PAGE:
Does the Minister accept that his statement represents another cynical event in this shabby process, which abuses the trust that many Conservative Back Benchers put in the Government about 12 months ago? Will he tell the House what has happened to the promised nuclear review as a result of the White Paper, and what is to be done about the burning of orimulsion in this country? How much of the subsidy, other than what has been announced today, has been used over the past year in seeking markets, which was critical to the future of the collieries?
We shall make an announcement on the nuclear review before the end of the year. With regard to orimulsion, the precise environmental controls, to which I believe the hon. Gentleman referred, are of course the responsibility of the independent inspectorate of pollution. I am sure that the hon. Gentleman and his party would not want Government interference in that independent statutory role. Finally, as one of the pits that is the subject of negotiation between British Coal and the prospective purchasers, Trentham, is in the hon. Gentleman's constituency, I am suprised that he did not refer to it.
What steps have Ministers taken to honour the undertakings given to me and to some of my hon. Friends that they would use their best endeavours to carve out a wider market for coal? How many of the reprieved pits does my hon. Friend expect to be in production by the end of the financial year?
My hon. Friend has raised a key point, which we accepted by saying in the White Paper that we would follow the Select Committee's recommendation and make a subsidy available. That has been done and, as I have announced today, the first successful subsidy application has been granted. My hon. Friend's detailed question about the number of pits is a matter for British Coal. British Coal's announcement today that it will use the modified colliery review procedure means that it will consult the unions, and it would be wrong to speculate about that.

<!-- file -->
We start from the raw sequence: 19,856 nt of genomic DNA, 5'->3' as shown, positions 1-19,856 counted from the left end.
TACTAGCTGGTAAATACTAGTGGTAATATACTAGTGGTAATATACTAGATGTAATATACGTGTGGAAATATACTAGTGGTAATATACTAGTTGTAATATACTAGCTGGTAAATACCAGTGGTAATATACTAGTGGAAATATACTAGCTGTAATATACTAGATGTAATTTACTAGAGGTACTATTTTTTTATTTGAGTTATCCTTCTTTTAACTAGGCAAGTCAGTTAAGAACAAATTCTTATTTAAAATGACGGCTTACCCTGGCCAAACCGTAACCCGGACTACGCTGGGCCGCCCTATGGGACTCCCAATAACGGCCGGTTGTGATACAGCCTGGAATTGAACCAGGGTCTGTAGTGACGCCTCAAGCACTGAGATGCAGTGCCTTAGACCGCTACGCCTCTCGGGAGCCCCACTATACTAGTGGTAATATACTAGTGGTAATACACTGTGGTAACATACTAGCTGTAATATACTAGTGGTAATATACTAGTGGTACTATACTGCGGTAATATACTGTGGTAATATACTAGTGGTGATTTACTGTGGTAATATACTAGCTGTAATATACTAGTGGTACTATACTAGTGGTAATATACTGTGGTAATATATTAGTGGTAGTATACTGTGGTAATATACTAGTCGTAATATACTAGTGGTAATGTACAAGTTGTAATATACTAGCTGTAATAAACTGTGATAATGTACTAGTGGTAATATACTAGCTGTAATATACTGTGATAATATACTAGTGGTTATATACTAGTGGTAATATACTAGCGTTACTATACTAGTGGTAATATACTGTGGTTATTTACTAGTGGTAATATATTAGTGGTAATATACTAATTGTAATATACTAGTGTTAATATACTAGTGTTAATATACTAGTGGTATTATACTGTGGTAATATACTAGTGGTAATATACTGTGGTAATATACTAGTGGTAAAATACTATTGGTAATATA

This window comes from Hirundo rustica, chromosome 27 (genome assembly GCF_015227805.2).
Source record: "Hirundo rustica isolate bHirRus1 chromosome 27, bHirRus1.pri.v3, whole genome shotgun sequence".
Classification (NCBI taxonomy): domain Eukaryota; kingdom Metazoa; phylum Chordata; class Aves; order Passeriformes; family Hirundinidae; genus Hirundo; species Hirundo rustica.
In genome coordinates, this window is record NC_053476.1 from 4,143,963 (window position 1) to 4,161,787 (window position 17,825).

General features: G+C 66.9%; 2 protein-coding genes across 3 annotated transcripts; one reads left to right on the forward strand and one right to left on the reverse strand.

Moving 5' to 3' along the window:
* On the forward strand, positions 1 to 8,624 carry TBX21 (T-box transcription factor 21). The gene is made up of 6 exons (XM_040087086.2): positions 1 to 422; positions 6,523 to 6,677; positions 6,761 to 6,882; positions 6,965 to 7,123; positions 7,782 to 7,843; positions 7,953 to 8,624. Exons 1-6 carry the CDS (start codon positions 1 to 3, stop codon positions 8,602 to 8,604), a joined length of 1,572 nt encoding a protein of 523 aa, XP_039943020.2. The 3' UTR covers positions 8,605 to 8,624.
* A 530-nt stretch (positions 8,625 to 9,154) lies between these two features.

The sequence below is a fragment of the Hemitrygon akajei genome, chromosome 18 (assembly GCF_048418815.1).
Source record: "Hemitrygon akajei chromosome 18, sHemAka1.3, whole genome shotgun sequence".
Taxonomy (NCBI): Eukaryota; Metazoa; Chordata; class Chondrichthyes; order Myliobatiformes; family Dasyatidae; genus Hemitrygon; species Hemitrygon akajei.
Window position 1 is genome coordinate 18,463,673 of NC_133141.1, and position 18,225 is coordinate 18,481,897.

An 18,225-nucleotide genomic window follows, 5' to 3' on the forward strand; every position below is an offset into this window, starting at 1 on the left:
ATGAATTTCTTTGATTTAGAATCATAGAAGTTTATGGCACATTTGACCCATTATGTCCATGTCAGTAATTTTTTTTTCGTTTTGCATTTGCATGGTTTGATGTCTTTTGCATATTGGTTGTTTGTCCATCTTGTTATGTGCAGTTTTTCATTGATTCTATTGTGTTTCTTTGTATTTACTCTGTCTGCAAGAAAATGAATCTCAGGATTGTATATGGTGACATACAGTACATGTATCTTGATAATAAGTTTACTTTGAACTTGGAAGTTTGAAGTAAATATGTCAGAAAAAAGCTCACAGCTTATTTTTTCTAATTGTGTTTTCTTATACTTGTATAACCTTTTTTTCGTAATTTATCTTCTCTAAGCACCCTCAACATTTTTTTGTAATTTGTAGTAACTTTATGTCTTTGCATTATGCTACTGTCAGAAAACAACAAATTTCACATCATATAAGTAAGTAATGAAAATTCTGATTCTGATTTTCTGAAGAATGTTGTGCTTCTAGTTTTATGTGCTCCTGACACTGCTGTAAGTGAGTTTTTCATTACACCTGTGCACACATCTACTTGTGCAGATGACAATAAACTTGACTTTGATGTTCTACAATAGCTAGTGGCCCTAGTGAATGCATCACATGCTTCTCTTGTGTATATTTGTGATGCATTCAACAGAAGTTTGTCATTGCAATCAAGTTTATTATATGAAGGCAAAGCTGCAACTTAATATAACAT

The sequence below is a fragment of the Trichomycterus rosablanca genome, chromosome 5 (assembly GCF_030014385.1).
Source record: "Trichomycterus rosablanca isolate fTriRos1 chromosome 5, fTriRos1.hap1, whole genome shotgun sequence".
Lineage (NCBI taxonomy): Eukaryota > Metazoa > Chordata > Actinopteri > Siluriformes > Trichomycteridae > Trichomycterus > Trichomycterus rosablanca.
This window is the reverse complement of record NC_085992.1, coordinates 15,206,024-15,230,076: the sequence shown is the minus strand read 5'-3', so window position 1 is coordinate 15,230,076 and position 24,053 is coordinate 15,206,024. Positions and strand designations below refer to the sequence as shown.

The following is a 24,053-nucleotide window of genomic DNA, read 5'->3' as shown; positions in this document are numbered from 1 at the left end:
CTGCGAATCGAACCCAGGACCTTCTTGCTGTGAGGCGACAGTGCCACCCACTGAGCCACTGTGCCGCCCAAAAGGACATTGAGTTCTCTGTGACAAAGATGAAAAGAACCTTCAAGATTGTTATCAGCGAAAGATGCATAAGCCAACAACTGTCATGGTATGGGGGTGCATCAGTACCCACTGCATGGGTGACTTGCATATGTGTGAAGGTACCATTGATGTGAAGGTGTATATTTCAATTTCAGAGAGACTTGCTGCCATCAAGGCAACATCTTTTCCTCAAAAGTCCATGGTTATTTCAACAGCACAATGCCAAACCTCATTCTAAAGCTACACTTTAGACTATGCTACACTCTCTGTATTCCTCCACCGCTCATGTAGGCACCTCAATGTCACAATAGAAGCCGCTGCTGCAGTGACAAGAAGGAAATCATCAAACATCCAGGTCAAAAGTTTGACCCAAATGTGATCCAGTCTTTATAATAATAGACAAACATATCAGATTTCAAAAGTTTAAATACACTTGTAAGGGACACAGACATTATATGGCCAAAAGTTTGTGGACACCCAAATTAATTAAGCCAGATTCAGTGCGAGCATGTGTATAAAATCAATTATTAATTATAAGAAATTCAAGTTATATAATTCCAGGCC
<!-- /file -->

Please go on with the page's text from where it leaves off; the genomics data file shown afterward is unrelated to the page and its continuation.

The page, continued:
Miners in Bilsthorpe and other coalfield communities in Nottinghamshire will welcome the Minister's concern about the accident, but that is about all that they will accept in his statement. That statement confirms that there is no extra market for coal in electricity generation, and that the path to closure is being prepared. It also extends redundancy payments to the spring of next year. What people in Bilsthorpe, throughout Nottinghamshire and throughout the country want to know is whether they will have jobs next spring. They think that they will not. Why does the Minister not come clean now?
I am sure that there will be a wide welcome in Nottinghamshire and in all the coalfields for the announcement to extend the redundancy terms. That point was made to me by the Union of Democratic Mineworkers and by the TUC delegation that came to see me. It is also fair to say that people in the coalfields will unreservedly welcome the return to the MCRP—I believe that the hon. Gentleman urged that course some months ago. As British Coal has announced a return to the MCRP, it is right that that procedure be followed, because it involves careful consultation and discussion with the unions.
Will my hon. Friend confirm that, in recent years, all the assistance for which British Coal has asked has been provided by the Government, including the promise of a massive subsidy at the beginning of this year? If not. What help has British Coal requested which the Government have been unable to give? Will my hon. Friend also confirm that his Department has been working alongside British Coal to try to find markets for coal, and has not been working at arm's length from the company?
Yes. The major commitment that we made—making available the subsidy—enabled British Coal to look for additional markets. It has succeeded in finding a market with British Alcan, which is an important development.
As for the wider issues in the discussions with the generators, the chairman has made it clear that he is pessimistic about the outlook. I think that I am right in saying that, in the letter which British Coal has sent to the unions, it has made it clear that it is considering the position with regard to the background market conditions, which are far from good.
Is the Minister aware that the statement that he has made today exposes for all to see the colossal and deliberate fraud perpetrated by the President of the Board of Trade personally and the Cabinet collectively when the review was announced? Authorisation of the importation of coal, of opencast extension, of the dash for gas and of nuclear power at three times the cost give the lie to the idea that there is no market or need for British coal in British power stations.